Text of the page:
Weiling Li, Vice President of iSoftStone, Inc.
Mr. Weiling Li is the Vice President of iSoftStone (NYSE: ISS), a China-based leading IT services and solutions provider with 23 delivery centers in North America, Europe, Japan, and Greater China. Weiling has over 20 years’ experience in software and mobile industries, and is well-versed in IT services from both sides of the fence – managing projects for Fortune 500 companies, and providing IT services to global clients.
Prior to iSoftStone, Weiling was the CEO and co-founder of Loci Software, Inc., a Seattle-based software services company which became part of iSoftStone in December, 2010. His past experiences also include senior positions with Fortune 100 companies including Verizon Wireless, HP and General Electric.
Weiling is a Paul Harris Fellow of Rotary International. He holds a M.S. in Electrical Engineering from the University of Missouri-Rolla.
Q. You’ve been the Vice President at iSoftStone, Inc. for a year and a half. Did you live in the Seattle area before that time?
A. I moved to the Seattle area in 2001 because my family and I really wanted to live in this area. During the time we have lived here, I have worked for several local companies.
I originally moved to the U.S. in 1986 for my university education. I earned a M.S. in Electrical Engineering from the University of Missouri-Rolla. After I graduated, I worked for several Fortune 500 companies, including General Electric, Sprint, Compaq (which is now HP), and Verizon Wireless. Locally, my longest employment was with Verizon Wireless, where I managed B2B e-commerce development.
I co-founded Loci Software in 2008. In Latin, “Loci” means “locations.” We were based in Bellevue, and wanted to provide location-based services in China. The company took a turn and we became a software services company. In December of 2010 my co-founder and I were a talent acquisition of iSoftStone
Q. Tell us about iSoftStone, Inc.
A. iSoftStone has been growing hugely since T.W. Liu founded the company in October 2001. After earning his MBA from MIT, T.W. went to China, where he founded an e-commerce company. He later sold that company to Office Depot, and took 40 of his former employees and started iSoftStone.
iSoftStone (NYSE: ISS) is a leading China-based IT services provider. We serve both greater China and global clients. The company provides an integrated suite of IT services and solutions including consulting & solutions, IT services, and business process outsourcing services. Our industry verticals include technology, communications, banking, financial services, insurance, energy, transportation, and public sectors.
iSoftStone now has more than 13,000 employees globally. We’ve been growing faster than similar large companies in the industry.
Q. How did iSoftStone establish a presence in the Seattle area?
A. In 2008, iSoftStone acquired Akona Systems, a local, 40-person company. As of today, our Seattle-area office has grown eight-fold, both revenue-wise and people-wise. We have about 340 employees in our Seattle office now.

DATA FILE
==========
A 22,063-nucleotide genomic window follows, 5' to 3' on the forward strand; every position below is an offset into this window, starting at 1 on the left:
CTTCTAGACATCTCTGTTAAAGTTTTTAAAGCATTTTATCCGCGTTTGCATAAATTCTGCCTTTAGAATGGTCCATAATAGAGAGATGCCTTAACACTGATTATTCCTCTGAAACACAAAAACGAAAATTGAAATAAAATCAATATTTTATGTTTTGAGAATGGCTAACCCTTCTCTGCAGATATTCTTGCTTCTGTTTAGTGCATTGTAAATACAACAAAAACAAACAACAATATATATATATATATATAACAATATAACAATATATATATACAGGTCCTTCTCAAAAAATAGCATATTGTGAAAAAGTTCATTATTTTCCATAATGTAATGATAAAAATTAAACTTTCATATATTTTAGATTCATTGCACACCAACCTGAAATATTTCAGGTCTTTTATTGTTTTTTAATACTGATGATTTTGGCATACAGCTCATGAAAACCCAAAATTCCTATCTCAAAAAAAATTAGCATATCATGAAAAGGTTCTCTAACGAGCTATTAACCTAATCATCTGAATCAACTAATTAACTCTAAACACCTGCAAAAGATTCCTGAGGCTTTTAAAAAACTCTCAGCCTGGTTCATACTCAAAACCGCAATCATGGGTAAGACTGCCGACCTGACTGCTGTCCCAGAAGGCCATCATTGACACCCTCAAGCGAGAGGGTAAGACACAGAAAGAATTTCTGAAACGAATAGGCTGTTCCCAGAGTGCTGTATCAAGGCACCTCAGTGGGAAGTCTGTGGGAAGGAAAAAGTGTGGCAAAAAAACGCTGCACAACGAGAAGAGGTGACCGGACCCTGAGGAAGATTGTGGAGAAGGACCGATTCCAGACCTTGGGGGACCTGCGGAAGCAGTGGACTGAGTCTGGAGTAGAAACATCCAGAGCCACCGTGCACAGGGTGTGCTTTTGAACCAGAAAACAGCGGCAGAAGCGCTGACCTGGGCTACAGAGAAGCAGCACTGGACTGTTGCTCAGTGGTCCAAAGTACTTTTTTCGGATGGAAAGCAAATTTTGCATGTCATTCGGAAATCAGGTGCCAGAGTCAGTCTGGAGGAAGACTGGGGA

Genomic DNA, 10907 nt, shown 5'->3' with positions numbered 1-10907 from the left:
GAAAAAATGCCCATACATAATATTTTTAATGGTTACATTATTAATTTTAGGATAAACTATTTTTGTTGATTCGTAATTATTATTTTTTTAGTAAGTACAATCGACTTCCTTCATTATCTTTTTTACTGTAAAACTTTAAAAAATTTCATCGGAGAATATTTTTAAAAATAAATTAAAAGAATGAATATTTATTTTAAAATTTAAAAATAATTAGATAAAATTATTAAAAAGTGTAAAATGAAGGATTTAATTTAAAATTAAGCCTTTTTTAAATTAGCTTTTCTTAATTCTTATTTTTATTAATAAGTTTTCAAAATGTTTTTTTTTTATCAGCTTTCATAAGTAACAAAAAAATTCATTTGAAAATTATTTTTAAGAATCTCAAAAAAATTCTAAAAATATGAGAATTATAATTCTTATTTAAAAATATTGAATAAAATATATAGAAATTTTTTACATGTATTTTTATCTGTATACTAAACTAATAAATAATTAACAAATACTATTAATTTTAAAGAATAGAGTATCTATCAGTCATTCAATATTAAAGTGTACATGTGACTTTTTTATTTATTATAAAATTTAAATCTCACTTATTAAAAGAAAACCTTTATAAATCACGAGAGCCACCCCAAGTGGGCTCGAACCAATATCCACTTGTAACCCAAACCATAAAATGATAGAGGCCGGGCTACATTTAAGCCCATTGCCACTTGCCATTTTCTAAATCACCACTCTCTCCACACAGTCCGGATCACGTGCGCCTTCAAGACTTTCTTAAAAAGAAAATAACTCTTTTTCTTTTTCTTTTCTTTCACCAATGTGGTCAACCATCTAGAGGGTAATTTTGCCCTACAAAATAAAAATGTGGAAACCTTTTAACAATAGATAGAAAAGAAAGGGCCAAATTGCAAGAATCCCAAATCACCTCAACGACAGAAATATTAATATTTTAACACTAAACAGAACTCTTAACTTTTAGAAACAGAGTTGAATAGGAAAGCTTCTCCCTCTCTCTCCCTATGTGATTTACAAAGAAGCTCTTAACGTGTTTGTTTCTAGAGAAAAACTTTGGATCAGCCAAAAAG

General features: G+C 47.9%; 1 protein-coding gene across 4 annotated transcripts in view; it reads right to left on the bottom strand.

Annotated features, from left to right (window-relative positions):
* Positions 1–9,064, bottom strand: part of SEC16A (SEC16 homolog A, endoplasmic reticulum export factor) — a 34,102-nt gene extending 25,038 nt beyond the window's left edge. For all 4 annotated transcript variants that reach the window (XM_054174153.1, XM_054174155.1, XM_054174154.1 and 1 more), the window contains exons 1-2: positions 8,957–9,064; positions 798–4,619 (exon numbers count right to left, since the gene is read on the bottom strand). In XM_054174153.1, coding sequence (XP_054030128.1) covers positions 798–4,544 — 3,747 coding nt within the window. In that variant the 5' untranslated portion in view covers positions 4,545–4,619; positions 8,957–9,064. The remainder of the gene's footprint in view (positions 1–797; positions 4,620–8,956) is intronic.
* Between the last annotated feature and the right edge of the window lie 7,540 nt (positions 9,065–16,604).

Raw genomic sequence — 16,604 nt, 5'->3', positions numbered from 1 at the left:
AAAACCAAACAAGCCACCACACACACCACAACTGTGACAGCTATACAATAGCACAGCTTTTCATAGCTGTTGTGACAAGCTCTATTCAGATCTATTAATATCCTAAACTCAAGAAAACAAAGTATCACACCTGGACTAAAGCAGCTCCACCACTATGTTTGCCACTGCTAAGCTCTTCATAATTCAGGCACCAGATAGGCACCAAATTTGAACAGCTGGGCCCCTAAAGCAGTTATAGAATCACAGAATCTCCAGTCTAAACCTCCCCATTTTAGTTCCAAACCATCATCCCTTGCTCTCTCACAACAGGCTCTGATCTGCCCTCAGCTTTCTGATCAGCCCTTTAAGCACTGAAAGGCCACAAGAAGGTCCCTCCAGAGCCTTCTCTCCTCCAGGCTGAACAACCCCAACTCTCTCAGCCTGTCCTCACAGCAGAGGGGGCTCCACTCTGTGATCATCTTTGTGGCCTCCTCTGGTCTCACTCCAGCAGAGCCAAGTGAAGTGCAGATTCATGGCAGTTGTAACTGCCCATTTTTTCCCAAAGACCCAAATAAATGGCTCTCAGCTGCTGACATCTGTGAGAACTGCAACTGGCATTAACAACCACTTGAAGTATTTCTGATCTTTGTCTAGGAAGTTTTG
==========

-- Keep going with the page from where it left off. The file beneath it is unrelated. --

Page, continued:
Q. To what factors do you attribute this tremendous growth?
A. Typically, companies in our industry take over 20 years to grow to 10,000 employees. We attribute the growth of iSoftStone to several things:
One, we have a talented management team and we focus on our domain knowledge – we’re mainly a software services company.
Two, we concentrate on being localized. Even though we are a China-based company, people enjoy a perfect combination of American culture and Asian culture in our U.S. offices. We hire talent from all over the world, yet our business practices are very localized. That’s one of the biggest differentiators between iSoftStone and other similar companies that do business in the United States.
Q. What advice can you offer to Chinese companies for how to localize their business practices?
A. Companies that successfully do business in the United States are very conscious of branding and marketing. Chinese companies, on the other hand, tend to be more sales-oriented. I believe that companies who want to be successful in America must be willing to shift their way of thinking, adapt to American culture and do business the local way.
The same holds true for American companies that want to be successful in China. For example, Oreo is doing really well in China. That’s because adapted their cookies to appeal to the Chinese palate – the cookies they sell in China have a Chinese flavor. Other American brands have also adapted well: KFC delivers in China. And Walmart sells turtle soup in China. Successful companies are localized.
Q. You have lived in the Bellevue/Seattle area since 2001. What do you tell friends and colleagues in China about what it is like to live and work here?
A. My wife and I chose to live in this area for several reasons. In 2001, Seattle had the highest number of college graduates per capita in the entire U.S. It was a software hub, and software engineers were the highest paid in the country. That told us that this was a good place for people in the software industry to live.
Former Washington state governor, Gary Locke (now the U.S. ambassador to China), was the first Asian governor in the continental U.S. And Ichiro (who plays for the Mariners) was the biggest sports star at the time! The area is integrated, culture-wise.
Plus, it’s a beautiful area. When we moved here, we called our friends and said, “People come to the Seattle area for vacations. We get to live here!” I definitely recommend the Bellevue/Seattle area to anyone looking for a place to settle down.